u.s. economy statistics

One Sure Winner as We Fight Deflation

The Library of Economics and Liberty defines the Law of Unintended Consequences as such: Actions of people-and especially of government-always have effects that are unanticipated or unintended.
Our current economic state is a perfect example. Central banks have flooded the economies, and yet the world still inches toward deflation. But for savvy investors looking at the right stats, this is an opportunity to buy one sector in particular.
Here's a great bargain and why it's a great buy now...

The Most Dangerous Man in the World

When it comes to spending or saving, it's always a contentious debate.
But the risks are rarely as high as they are now for the US and most major industrial nations. Such fundamental economic decisions will move a country forward (or backward) for decades, not months, and can't be undone quickly.
Some think Paul Krugman won the debate this time around, but I disagree...

Myths and Realities About the U.S. Economy

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When it comes to the U.S. economy, myths and misleading statistics abound.

Are taxes the highest they've ever been? Is the country's spending at record levels? Are the majority of products U.S. consumers buy produced by low-wage workers overseas?

The answer often depends on the spin.

But this Bureau of Economic Analysis presentation on myths and misperceptions about the U.S. economy gives investors a sense of what's real and what's the twisted truth.

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What America's $2 Trillion Underground Economy Says About Jobs

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Doing what they can to survive in a dour job market, millions of Americans exist in an underground economy that has ballooned to $2 trillion annually.

By "underground economy," we're talking about all the business activity that is not reported to the government, which includes a growing number of people getting paid for their labor in cash.

That means the shadowy figures of the underground economy - the drug dealers and Mafia godfathers, for example - now have a lot more company.

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Can Wall Street Continue to Rally Without the U.S. Economy?

We haven't stepped into the Twilight Zone, but it certainly seems that way when stocks are hitting historic highs yet the economy is still so weak that the Federal Reserve is still printing money like a Third World nation.
Can we keep this up? Is this titanic battle going to last like the decades-long Japanese recovery?
Will stocks punch themselves out? Can slowing earnings keep stocks soaring?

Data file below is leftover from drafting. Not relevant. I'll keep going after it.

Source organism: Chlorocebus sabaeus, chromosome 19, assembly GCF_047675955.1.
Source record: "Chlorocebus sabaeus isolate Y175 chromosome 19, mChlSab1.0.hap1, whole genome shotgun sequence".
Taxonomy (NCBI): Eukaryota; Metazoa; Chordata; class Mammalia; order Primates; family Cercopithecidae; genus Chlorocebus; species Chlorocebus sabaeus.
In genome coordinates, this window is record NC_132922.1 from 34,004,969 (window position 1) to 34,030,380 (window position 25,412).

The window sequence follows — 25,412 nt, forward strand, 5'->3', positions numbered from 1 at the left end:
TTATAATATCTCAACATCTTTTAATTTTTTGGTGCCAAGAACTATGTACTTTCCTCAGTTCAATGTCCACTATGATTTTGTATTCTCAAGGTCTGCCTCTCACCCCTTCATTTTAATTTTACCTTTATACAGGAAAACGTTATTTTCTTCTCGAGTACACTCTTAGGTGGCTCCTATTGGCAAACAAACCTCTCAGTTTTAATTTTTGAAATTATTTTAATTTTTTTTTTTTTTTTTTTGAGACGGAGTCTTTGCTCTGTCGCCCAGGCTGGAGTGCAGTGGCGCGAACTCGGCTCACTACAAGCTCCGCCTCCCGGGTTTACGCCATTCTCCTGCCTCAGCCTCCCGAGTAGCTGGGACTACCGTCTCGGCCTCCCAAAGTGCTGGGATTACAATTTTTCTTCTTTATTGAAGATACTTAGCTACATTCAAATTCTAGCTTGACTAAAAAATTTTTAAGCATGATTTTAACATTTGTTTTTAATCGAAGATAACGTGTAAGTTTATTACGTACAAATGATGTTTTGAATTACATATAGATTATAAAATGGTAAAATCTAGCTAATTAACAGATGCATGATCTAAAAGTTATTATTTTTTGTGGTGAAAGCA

Here's my take on what I call "The Great Discrepancy."

U.S. Economy to Get Jolt from 1.2 Million Homebuilding Jobs

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An accelerating rebound in new home construction over the next two years should finally give the U.S. economy the jump-start it needs to progress toward a truly robust recovery.

New home construction continues to bounce back from the lows of 2009, after the housing bubble burst, but still has a long way to go.

With housing one of the prime drivers of the U.S. economy - historically construction accounts for 5% of the U.S. gross domestic product (GDP) and related economic activity another 13% - a spike of activity in this area could drive the growth that's long been lacking from the recovery.

"A revival in new home construction will have a huge stimulative effect on the larger economy," Brad Hunter, chief economist for housing research firm Metrostudy, told Bloomberg News. "When home construction goes up, so does demand for furniture, tile, lumber, concrete, draperies, paint and appliances of all sorts."

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Five Reasons U.S. Economy Bears Have Turned Bullish

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Recent data has silenced some of the loudest U.S. economy bears.

According to a new Bloomberg survey of 69 economists, gross domestic product likely grew at a 3% annualized clip in Q1. That compares with the 2% pace forecast in March and 1.6% in December.

Morgan Stanley (NYSE: MS) Chief U.S. Economist Vincent Reinhart went from an estimate of 0.8% in December to 3%. Brain Kasman of JPMorgan & Chase & Co. (NYSE: JPM) upped his projection from 1% to 3.3%.

"We are surprised that there wasn't a bigger and more immediate hit to spending" by consumers, Reinhart told Bloomberg. "There is an underlying momentum in spending, which means that sequestration and the tax increase will only lead to a monetary pause."

Kasman shared that sentiment when he said on an April 5 conference call, "What happened at the beginning of the year was a genuine surprise in terms of how well the economy held up."